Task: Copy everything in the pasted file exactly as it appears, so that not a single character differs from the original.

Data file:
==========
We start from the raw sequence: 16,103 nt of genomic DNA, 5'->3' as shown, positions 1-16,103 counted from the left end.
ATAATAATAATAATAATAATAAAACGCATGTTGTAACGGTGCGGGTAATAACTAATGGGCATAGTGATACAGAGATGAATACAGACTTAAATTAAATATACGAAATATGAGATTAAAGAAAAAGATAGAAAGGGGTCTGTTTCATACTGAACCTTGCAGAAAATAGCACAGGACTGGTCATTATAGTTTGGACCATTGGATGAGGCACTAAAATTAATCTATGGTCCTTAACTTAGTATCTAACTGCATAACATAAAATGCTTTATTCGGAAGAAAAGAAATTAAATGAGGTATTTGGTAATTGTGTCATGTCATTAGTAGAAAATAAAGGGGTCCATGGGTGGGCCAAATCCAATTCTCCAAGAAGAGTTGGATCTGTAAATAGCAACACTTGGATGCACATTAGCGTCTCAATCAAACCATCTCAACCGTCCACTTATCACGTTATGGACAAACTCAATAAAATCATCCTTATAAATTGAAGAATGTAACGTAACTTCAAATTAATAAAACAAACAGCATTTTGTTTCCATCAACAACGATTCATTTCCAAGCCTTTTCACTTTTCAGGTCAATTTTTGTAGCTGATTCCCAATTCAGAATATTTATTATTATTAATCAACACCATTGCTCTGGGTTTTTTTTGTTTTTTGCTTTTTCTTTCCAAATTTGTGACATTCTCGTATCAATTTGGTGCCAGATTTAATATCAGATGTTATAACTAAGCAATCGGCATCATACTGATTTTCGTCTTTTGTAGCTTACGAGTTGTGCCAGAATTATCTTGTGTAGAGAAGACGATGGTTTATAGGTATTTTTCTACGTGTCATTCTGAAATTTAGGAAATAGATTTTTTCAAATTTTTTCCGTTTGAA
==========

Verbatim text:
We start from the raw sequence: 16,103 nt of genomic DNA, 5'->3' as shown, positions 1-16,103 counted from the left end.
ATAATAATAATAATAATAATAAAACGCATGTTGTAACGGTGCGGGTAATAACTAATGGGCATAGTGATACAGAGATGAATACAGACTTAAATTAAATATACGAAATATGAGATTAAAGAAAAAGATAGAAAGGGGTCTGTTTCATACTGAACCTTGCAGAAAATAGCACAGGACTGGTCATTATAGTTTGGACCATTGGATGAGGCACTAAAATTAATCTATGGTCCTTAACTTAGTATCTAACTGCATAACATAAAATGCTTTATTCGGAAGAAAAGAAATTAAATGAGGTATTTGGTAATTGTGTCATGTCATTAGTAGAAAATAAAGGGGTCCATGGGTGGGCCAAATCCAATTCTCCAAGAAGAGTTGGATCTGTAAATAGCAACACTTGGATGCACATTAGCGTCTCAATCAAACCATCTCAACCGTCCACTTATCACGTTATGGACAAACTCAATAAAATCATCCTTATAAATTGAAGAATGTAACGTAACTTCAAATTAATAAAACAAACAGCATTTTGTTTCCATCAACAACGATTCATTTCCAAGCCTTTTCACTTTTCAGGTCAATTTTTGTAGCTGATTCCCAATTCAGAATATTTATTATTATTAATCAACACCATTGCTCTGGGTTTTTTTTGTTTTTTGCTTTTTCTTTCCAAATTTGTGACATTCTCGTATCAATTTGGTGCCAGATTTAATATCAGATGTTATAACTAAGCAATCGGCATCATACTGATTTTCGTCTTTTGTAGCTTACGAGTTGTGCCAGAATTATCTTGTGTAGAGAAGACGATGGTTTATAGGTATTTTTCTACGTGTCATTCTGAAATTTAGGAAATAGATTTTTTCAAATTTTTTCCGTTTGAA